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Atherosclerosis. 2000 Aug;151(2):357-79.

Intestinal absorption of triglyceride and cholesterol. Dietary and pharmacological inhibition to reduce cardiovascular risk.

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  • 1Nutrition & Dietetics Service, Institut d'Investigacions Biomèdiques August Pi i Sunyer (IDIBAPS), Hospital Clinic i Provincial, Barcelona, Spain.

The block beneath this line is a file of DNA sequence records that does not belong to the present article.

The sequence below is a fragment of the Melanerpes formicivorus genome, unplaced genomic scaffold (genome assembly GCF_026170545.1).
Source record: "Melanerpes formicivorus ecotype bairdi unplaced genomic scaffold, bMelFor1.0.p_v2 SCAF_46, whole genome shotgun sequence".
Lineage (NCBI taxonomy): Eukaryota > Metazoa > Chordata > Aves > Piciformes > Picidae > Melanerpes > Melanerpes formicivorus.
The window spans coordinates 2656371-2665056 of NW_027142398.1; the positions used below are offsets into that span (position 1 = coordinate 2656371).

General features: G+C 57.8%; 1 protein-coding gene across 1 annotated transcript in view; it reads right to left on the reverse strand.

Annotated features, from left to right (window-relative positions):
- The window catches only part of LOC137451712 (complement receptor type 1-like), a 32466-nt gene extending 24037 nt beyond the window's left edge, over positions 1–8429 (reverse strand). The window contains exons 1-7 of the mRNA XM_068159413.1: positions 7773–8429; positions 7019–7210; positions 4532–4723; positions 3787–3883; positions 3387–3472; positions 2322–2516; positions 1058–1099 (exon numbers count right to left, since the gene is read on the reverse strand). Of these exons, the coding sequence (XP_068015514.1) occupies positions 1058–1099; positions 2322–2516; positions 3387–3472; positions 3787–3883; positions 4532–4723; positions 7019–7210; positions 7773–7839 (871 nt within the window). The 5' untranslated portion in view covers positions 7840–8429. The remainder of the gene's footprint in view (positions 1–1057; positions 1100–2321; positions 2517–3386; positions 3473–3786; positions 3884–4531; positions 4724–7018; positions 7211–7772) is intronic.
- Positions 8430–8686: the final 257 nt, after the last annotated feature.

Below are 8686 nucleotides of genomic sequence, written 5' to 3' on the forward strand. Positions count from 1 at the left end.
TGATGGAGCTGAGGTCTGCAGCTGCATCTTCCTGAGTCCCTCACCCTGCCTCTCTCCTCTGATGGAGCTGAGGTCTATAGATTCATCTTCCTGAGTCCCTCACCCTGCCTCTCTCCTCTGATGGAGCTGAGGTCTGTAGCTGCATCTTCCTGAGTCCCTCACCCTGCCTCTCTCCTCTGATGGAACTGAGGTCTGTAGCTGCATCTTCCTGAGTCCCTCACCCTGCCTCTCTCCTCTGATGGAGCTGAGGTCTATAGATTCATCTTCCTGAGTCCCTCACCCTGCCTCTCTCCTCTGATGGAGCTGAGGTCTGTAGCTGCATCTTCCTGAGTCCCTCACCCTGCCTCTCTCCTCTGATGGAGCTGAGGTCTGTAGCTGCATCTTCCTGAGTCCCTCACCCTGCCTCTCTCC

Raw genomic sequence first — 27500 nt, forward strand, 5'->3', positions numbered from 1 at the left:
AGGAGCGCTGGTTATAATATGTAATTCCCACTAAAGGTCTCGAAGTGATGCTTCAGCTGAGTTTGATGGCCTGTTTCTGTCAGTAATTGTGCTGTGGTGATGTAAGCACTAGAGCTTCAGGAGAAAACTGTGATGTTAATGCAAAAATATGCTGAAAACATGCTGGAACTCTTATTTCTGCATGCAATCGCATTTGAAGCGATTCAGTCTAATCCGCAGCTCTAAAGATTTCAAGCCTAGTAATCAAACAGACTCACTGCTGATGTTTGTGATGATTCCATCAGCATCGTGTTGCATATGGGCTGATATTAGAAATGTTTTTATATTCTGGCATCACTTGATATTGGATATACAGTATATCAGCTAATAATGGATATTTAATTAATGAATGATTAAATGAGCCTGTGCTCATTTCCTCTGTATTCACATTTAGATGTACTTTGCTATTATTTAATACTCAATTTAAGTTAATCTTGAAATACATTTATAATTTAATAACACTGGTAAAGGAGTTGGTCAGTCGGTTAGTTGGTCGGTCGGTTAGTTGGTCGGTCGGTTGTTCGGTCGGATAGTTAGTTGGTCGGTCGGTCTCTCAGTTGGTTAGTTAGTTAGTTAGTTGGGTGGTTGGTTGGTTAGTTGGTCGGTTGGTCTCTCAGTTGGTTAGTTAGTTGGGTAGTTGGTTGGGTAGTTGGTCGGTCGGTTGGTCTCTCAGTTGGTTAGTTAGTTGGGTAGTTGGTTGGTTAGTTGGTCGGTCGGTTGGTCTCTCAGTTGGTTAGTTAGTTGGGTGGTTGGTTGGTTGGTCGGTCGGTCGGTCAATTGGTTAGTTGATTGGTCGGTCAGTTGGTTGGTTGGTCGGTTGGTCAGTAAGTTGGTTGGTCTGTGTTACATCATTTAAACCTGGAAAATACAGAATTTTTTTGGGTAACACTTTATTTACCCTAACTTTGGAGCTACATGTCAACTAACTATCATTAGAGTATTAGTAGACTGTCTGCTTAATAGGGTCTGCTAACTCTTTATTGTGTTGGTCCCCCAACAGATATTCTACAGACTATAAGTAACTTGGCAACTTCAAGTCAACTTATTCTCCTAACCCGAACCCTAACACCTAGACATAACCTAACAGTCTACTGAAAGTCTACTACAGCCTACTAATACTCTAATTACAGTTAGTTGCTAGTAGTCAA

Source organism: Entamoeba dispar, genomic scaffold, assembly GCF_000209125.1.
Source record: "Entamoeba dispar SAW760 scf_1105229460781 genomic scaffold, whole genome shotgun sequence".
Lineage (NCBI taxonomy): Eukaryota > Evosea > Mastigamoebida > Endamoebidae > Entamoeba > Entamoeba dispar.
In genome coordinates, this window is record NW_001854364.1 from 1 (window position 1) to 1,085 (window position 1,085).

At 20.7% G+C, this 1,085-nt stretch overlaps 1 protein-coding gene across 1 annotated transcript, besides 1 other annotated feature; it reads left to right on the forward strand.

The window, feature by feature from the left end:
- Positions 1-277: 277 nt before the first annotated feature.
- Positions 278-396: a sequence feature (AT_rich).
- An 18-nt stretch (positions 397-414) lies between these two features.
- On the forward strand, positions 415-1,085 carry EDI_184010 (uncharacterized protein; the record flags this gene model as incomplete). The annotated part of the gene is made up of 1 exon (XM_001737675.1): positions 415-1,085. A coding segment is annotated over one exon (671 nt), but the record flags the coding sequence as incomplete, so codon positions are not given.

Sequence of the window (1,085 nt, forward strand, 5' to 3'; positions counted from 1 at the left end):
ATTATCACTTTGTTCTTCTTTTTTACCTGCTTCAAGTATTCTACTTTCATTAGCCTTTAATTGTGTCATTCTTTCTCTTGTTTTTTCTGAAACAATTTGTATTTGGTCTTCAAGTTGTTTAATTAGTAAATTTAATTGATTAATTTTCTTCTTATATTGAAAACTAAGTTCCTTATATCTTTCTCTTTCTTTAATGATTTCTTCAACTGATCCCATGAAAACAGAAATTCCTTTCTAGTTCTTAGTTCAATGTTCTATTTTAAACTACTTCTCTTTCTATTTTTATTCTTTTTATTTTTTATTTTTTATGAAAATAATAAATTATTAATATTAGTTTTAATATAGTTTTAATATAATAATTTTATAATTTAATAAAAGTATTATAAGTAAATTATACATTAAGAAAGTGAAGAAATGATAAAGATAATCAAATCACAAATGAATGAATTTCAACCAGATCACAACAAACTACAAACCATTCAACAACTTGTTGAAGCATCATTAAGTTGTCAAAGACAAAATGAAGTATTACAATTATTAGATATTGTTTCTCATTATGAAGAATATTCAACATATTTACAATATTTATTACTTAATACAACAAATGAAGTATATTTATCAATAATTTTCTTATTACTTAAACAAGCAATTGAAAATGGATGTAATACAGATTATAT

Triglycerides and cholesterol are important biological lipids, and their excessive intake in the diet is relevant to the development of two prevalent cardiovascular risk factors, obesity and hypercholesterolemia. Because most lipids are essentially water-insoluble molecules, their transport within and absorption from the aqueous medium of intestinal contents is rather complex. This takes place in a series of orderly and interrelated steps, including emulsification, hydrolysis by specific esterases, micellar transport, mucosal absorption, re-synthesis of parent molecules in enterocytes, and assembly with apolipoproteins and other molecules to form chylomicrons, the secretory product of intestinal cells. Many of these processes, however, are not well characterized at the molecular level. While in health the intestinal absorption of triglycerides is very efficient, the same does not apply to cholesterol absorption. Besides being generally inefficient, cholesterol absorption is highly variable, with a between-subject variability that depends in part on genetic factors and an intra-individual variability, which may be modulated by physiological and dietary conditions. All of the sequential steps in intestinal lipid absorption can be interfered with by dietary components or drugs and thus are potential therapeutic targets for inducing a controlled malabsorption of triglyceride, useful in the treatment of obesity, or for rendering cholesterol absorption even more inefficient in an attempt to lower blood cholesterol levels. Nevertheless, intestinally derived cholesterol available to the liver exerts complex feedback regulation on whole-body cholesterol homeostasis that limits the efficacy of cholesterol absorption inhibitors to lower blood cholesterol. This review focuses first on present knowledge of the physiology of intestinal fat absorption, necessary to understand the ways to manipulate it in order to obtain the desired effects on dietary triglyceride and cholesterol disposition. The second part discusses old, present and future ways, both dietary and pharmacological. of interfering with cholesterol and triglyceride absorption to reduce blood cholesterol and energy acquisition, respectively.

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